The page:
"When it comes to writing songs, we wanted to take the poppiest choruses, which have groove, but then we added a huge, nasty breakdown after it. It's very contrasted, but it has to fit." Indeed, the songs don't scrimp on the dynamics, and on Pardon My French, they are smooth and seamless.

Poncet acknowledged the party, Blink-182-like vibe the band puts forth, saying, "It has been our trademark since the beginning, the pop punk side of the music. The fact is, we can go very heavy, but we're not serious. We're here to have fun."

However, when it came time to lay down this new record, the band switched gears for a minute. "We took the songwriting and recording very seriously. We wanted to do that perfectly," the singer said. "We focused on the details to make it perfect, and that process was interesting for me, since it was my first time in a real studio."

The last record was recorded in a bedroom, so Pardon My French was a step up on many levels for C!NCC as a whole. They spent time in a legit studio, captured the attention of an American label in indie juggernaut Fearless Records and they wanted to get it right.

Poncet, who comes from a classical piano background, wasn't kidding about focusing on key details. He was tireless in his efforts to perfect his pronunciation this time out, since he didn't want his accent to the be the only thing listeners heard. "I wanted to sound very...international on this record, " he said. Since English is his second language, he put in the time and effort to make his words decipherable.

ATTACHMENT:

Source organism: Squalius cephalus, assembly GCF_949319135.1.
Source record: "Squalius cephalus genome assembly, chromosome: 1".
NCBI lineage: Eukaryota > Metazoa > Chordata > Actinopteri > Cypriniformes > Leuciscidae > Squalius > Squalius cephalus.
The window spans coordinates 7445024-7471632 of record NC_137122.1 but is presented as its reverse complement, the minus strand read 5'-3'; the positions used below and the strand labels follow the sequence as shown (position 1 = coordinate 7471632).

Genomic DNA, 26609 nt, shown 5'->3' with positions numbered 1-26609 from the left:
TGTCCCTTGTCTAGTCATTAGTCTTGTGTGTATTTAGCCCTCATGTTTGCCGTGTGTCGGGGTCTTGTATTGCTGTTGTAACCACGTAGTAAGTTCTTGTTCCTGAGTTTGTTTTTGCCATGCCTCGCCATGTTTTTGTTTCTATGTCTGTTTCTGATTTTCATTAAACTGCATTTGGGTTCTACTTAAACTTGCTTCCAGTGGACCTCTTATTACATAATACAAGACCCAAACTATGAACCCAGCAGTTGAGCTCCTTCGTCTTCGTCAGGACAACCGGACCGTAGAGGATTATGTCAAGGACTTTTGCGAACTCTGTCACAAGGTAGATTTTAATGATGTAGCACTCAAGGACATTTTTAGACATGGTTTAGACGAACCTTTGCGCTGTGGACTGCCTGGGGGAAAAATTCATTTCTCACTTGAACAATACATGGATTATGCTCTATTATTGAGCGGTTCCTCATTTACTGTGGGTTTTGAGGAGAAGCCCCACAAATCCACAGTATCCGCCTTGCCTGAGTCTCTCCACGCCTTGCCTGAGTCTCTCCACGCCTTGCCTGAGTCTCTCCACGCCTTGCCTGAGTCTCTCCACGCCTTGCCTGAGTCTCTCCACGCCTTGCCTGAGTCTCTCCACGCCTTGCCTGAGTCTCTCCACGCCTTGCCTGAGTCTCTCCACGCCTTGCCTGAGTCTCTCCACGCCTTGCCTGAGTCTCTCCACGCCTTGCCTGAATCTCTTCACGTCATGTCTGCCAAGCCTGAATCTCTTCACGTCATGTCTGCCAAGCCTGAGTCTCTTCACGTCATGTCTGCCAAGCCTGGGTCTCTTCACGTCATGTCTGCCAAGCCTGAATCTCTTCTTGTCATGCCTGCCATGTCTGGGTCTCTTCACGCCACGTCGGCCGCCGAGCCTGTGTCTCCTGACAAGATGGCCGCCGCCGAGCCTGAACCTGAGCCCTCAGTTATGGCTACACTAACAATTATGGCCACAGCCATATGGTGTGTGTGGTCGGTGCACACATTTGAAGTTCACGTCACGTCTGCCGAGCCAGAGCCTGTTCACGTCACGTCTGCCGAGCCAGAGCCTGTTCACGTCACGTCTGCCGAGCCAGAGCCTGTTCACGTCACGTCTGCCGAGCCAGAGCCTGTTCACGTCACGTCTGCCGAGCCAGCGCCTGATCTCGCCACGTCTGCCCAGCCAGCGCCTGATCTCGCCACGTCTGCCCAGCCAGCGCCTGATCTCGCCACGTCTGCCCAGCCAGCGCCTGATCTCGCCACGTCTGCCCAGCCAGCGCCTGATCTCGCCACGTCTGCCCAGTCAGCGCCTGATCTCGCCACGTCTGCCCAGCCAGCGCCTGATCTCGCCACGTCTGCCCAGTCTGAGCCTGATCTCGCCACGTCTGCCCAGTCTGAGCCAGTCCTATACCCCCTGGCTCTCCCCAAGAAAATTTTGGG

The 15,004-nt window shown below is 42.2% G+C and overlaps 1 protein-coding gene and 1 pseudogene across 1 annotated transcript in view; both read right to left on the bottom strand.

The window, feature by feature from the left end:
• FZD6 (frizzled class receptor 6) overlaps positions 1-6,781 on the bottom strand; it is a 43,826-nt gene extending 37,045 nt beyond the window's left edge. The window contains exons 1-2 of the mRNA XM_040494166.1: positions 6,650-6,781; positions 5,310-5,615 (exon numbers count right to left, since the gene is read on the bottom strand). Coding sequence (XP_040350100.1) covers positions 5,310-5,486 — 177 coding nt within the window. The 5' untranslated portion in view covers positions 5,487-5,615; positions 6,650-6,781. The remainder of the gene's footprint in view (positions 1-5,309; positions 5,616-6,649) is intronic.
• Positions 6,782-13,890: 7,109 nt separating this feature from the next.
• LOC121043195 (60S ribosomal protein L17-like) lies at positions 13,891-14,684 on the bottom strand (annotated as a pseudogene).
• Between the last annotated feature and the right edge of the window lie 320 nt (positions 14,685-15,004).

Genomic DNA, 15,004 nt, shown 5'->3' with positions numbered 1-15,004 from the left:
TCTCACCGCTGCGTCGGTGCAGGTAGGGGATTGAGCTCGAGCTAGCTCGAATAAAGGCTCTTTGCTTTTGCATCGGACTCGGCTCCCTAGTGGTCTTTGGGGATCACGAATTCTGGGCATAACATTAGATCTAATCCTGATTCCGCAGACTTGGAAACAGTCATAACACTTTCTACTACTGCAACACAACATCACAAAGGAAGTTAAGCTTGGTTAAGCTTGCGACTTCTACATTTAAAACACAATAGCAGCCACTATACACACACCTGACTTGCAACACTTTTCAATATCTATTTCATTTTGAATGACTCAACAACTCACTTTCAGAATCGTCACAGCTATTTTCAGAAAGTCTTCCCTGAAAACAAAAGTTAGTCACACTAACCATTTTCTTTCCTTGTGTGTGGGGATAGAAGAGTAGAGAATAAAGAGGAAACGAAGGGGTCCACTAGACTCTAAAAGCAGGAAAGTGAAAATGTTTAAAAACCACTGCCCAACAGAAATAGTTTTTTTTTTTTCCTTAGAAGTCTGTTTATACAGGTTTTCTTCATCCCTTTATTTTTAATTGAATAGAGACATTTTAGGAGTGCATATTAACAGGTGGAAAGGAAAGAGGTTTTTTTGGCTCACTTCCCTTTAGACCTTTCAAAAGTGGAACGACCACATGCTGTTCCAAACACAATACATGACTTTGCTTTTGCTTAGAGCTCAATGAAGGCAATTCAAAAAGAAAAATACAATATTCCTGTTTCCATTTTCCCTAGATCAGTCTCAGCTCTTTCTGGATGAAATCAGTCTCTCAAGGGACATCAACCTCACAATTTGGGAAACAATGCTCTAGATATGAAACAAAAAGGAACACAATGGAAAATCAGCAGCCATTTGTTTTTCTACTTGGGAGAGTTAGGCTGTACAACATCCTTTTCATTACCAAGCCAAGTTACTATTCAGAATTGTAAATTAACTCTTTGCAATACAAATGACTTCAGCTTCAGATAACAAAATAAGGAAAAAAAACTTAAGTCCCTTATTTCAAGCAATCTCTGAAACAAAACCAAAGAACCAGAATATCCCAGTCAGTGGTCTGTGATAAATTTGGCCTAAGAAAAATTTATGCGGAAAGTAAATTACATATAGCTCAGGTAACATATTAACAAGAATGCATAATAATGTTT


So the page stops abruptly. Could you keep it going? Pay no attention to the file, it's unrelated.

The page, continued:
Songs like "Restart" and "Haters Gonna Hate" are emblematic of what C!NCC are doing with their unique brand of pop-punk with moshability. "Restart" opens the record with a purpose; it's the "get it out of the way" song that is designed to let you know the band means business and where they stand. "We wanted to go straight up and show the direction of the band and the song defines the new direction for this album," Poncet said. "There's no hidden story in it. It's about the new sound, and showcasing that."

"Haters Gonna Hate" was drafted to address the keyboard ninjas that populate the scene, hiding behind a WiFi connection and an anonymous AIM handle. "It's just catchier and heavier," Poncet said. "It's contrasted and the lyrics are about...haters! Every band deals with haters for this style of music." Speaking of their particular experience, Poncet admitted, "When we started, we were one of the first French bands to get signed to an American label, we had broken English. It was hard to make our way in the States, so we got some haters. This song is about all those people who just talk shit and don't even listen to the music. They just want to hate on something."

"Taking Chances" was the final piece of the puzzle, as it was the last song Poncet penned. "The lyrics are about taking the chance for our band to break in America," he said. The song mixes the djent style with an assertive pop punk rhythm and differs from much of what's on the album. Then there's "I Am Nothing Like You," which is the heaviest track on the record -- it gets the red out.

Armed with a solid, thriller of a record in the form of Pardon My French and a well-earned reputation for shaking the rafters at the venues in which they play, Chunk! No, Captain Chunk are able to spread their lively energy to all who listen.

You may as well get on board this runaway train now before you get run over! There's good times ahead, courtesy of Chunk! No, Captain Chunk.